Wednesday September 14, 2022 - 08:00 to 09:30
Circulating plasma proteomics analysis of CMV infection in kidney transplantation
Tara Sigdel1, Patrick Boada1, David Gjertson3, Elaine F Reed3, Maura Rossetti3, Joanna Schaenman3, Hanno Steen2, Benoit Fatou2, Suphamai Bunnapradist3, Minnie Sarwal1.
1UCSF, San Francisco, CA, United States; 2Harvard Medical School, Boston, CA, United States; 3UCLA, Los Angeles, CA, United States
Purpose: Cytomegalovirus (CMV) infection is a threat to kidney transplantation. We studied circulating host proteome perturbations due to CMV infection in kidney transplantation as it could provide further insight on CMV infection and pathogenesis.
Methods: We performed LC-MS-based proteomics using 168 plasma samples collected pre- and longitudinally post-CMV viremia from 62 propensity score-matched UCLA kidney transplant patients of which 31 were CMV positive and 31 were CMV -ve. Recipients were sampled 3 and 12 months after transplant, with additional samples 1 week and 1 month after viremia. All data were log2 transformed for the analysis. Differential expression analysis was conducted by using R and Limma. T-tests were conducted by using the built-in statistics functionality in the R environment.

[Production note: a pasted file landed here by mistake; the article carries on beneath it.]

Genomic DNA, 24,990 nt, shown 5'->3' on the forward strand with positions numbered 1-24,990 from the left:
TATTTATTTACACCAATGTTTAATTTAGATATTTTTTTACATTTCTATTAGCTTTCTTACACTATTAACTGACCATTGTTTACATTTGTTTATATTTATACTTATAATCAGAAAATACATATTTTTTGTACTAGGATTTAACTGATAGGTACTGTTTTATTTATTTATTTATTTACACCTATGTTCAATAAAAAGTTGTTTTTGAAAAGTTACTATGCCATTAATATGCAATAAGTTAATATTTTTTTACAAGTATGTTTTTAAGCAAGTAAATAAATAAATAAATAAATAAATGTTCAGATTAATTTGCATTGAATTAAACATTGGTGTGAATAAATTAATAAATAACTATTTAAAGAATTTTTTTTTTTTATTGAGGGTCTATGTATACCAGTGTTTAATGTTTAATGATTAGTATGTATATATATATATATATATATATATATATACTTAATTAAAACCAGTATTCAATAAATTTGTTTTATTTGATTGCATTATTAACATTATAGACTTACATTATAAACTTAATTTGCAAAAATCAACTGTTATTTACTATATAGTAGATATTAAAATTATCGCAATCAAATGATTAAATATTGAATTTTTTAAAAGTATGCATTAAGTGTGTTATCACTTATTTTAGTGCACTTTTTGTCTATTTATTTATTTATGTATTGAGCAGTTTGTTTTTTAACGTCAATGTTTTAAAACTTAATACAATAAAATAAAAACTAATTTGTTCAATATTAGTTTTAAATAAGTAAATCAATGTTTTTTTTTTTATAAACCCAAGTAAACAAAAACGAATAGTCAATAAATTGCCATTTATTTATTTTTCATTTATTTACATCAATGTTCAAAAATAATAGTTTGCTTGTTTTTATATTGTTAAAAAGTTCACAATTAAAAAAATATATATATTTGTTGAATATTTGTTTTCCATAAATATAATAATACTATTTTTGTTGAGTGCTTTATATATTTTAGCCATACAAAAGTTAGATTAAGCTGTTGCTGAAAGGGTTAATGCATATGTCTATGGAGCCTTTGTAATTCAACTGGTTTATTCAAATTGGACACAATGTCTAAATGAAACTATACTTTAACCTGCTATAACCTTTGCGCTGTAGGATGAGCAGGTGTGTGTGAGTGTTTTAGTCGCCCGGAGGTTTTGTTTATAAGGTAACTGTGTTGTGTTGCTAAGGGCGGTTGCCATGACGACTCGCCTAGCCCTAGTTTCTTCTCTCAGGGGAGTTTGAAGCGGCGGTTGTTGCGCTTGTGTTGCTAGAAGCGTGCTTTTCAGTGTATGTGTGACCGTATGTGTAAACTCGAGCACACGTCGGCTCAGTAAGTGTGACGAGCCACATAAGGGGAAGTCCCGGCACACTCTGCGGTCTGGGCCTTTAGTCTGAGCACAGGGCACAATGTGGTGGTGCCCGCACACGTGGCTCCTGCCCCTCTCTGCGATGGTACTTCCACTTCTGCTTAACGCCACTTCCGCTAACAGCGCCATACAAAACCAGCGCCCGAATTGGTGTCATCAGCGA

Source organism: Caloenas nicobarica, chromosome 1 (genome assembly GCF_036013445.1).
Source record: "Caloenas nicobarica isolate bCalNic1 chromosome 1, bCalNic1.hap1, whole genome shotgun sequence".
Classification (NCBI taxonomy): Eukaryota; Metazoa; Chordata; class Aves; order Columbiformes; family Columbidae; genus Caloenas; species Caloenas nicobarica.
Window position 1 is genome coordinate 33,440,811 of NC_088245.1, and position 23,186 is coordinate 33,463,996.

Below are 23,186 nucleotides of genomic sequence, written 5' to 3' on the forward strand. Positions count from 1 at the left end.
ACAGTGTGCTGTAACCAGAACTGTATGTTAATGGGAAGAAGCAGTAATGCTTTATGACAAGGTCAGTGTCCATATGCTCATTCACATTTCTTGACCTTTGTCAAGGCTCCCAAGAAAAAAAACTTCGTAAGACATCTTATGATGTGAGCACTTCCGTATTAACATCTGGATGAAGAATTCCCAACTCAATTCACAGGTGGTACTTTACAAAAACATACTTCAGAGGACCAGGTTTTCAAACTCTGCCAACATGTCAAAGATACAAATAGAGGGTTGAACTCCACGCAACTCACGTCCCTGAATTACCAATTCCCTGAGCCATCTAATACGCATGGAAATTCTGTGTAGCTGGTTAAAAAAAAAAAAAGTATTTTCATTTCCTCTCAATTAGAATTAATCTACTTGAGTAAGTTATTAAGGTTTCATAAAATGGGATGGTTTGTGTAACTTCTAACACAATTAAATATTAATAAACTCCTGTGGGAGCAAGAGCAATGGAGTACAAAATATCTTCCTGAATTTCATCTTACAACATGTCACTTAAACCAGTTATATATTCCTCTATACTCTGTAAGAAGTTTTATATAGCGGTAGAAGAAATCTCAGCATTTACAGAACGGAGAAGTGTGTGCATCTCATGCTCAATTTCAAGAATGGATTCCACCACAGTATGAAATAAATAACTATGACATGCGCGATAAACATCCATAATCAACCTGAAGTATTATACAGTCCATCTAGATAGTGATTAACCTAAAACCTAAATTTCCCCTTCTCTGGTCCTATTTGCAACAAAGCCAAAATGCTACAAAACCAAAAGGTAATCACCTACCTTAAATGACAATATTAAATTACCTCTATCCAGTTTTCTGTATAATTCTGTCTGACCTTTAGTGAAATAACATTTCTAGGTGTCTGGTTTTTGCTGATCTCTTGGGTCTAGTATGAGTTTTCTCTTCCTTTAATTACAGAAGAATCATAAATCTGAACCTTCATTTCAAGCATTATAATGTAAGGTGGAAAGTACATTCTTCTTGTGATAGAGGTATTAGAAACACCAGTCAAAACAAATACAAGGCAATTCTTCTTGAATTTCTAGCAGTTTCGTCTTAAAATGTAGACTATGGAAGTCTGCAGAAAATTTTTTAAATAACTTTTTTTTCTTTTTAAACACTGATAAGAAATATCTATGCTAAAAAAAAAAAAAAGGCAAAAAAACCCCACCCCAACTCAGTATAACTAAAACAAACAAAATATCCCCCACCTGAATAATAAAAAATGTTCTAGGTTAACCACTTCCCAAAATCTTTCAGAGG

Results: Using Linear Discriminant Analysis, protein profiles with 241 plasma proteins were able to separate samples based on CMV viremia status and based on post-viremia time (Fig1A). Analysis of plasma proteins at the baseline pre-infection resulted in a set of 17 proteins whose levels were either increased (n=6) or decreased (n=11). The most significantly increased protein was Lysine Methyltransferase 2C (KMT2C) with 3.38 fold increase (p=0.05) in CMV+ve samples and most significantly decreased protein was Immunoglobulin Lambda Variable 7-43 (IGLV7-43) with 2.17 fold decrease (p=0.01). The significant proteins were enriched in plasminogen activation and blood coagulation pathways as the top two biological pathways. The protein profile of baseline samples of CMV +ve patients was compared with protein profiles of 1-week post-viremia samples which resulted in ten significantly changed proteins (p<0.05). The significant proteins' expression direction and significance are presented as a volcano plot (Fig1B). Increased proteins at the time of CMV+ve viremia (1-week post-viremia) included Serpin Family A Member 12 (SERPINA12) with p-value 0.01 and 2.47 fold increase and Immunoglobulin Heavy Variable 3-72 (IGHV3-72) with p-value 0.02 and 1.65 fold increase. Transthyretin (TTR ) and Lysine Methyltransferase 2C (KMT2C). CMV-specific proteins were enriched with functions such as protein activation cascade (p=1.42E-06) and regulation of acute inflammatory response (p=0.0001).
Conclusions: We have identified plasma proteins that strongly correlate with CMV viremia in kidney transplantation and provide an insight about biological changes due to CMV viremia.
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